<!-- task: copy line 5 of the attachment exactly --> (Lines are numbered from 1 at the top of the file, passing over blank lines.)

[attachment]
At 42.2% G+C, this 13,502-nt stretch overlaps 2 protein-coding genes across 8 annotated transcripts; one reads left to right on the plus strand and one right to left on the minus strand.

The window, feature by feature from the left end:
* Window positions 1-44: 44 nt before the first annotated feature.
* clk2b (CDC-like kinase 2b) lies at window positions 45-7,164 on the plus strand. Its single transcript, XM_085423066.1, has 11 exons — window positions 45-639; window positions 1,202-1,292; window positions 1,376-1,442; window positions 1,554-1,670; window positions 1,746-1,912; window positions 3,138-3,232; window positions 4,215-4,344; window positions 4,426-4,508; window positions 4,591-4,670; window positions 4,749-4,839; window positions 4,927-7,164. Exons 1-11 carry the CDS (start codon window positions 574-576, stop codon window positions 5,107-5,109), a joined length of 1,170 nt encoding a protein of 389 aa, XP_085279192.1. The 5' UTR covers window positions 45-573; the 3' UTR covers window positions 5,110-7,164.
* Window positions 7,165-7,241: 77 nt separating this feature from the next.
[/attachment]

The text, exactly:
* Window positions 7,165-7,241: 77 nt separating this feature from the next.